Light rays are traced from the object, through two lens-air interfaces, to create the inverted image on the far side of the lens. The first and second focal points and chief ray are all labeled at their intersection with the ground plane.

Imaging condition: ray-tracing. (Image by Prof. George Barbastathis.)


MIT Course Number

2.71 / 2.710

As Taught In

Spring 2009


Undergraduate / Graduate

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Course Description

Course Features

Course Description

This course provides an introduction to optical science with elementary engineering applications. Topics covered in geometrical optics include: ray-tracing, aberrations, lens design, apertures and stops, radiometry and photometry. Topics covered in wave optics include: basic electrodynamics, polarization, interference, wave-guiding, Fresnel and Fraunhofer diffraction, image formation, resolution, space-bandwidth product. Analytical and numerical tools used in optical design are emphasized. Graduate students are required to complete assignments with stronger analytical content, and an advanced design project.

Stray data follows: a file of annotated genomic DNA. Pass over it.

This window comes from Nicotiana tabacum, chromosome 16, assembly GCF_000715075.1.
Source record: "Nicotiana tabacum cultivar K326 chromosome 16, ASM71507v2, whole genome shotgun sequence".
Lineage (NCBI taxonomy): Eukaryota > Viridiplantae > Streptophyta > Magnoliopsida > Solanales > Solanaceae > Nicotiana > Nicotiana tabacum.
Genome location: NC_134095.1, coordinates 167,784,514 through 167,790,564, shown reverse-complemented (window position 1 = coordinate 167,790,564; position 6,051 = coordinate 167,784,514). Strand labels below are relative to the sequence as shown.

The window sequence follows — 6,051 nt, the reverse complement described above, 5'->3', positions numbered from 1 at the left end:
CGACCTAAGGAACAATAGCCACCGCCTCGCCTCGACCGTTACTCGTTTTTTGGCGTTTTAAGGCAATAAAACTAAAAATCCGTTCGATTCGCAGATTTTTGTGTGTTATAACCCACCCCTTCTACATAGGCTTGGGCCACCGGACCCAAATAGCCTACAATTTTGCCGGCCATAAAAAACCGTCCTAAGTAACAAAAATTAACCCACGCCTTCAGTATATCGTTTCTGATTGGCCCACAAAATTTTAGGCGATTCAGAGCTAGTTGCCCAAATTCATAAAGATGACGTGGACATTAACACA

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The different OCW versions of this subject provide complementary materials, including lecture videos, detailed lecture and recitation notes, homework and exam problems with solutions, and student projects.

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Related Content

George Barbastathis, Colin Sheppard, and Se Baek Oh. 2.71 Optics. Spring 2009. Massachusetts Institute of Technology: MIT OpenCourseWare, https://ocw.mit.edu. License: Creative Commons BY-NC-SA.

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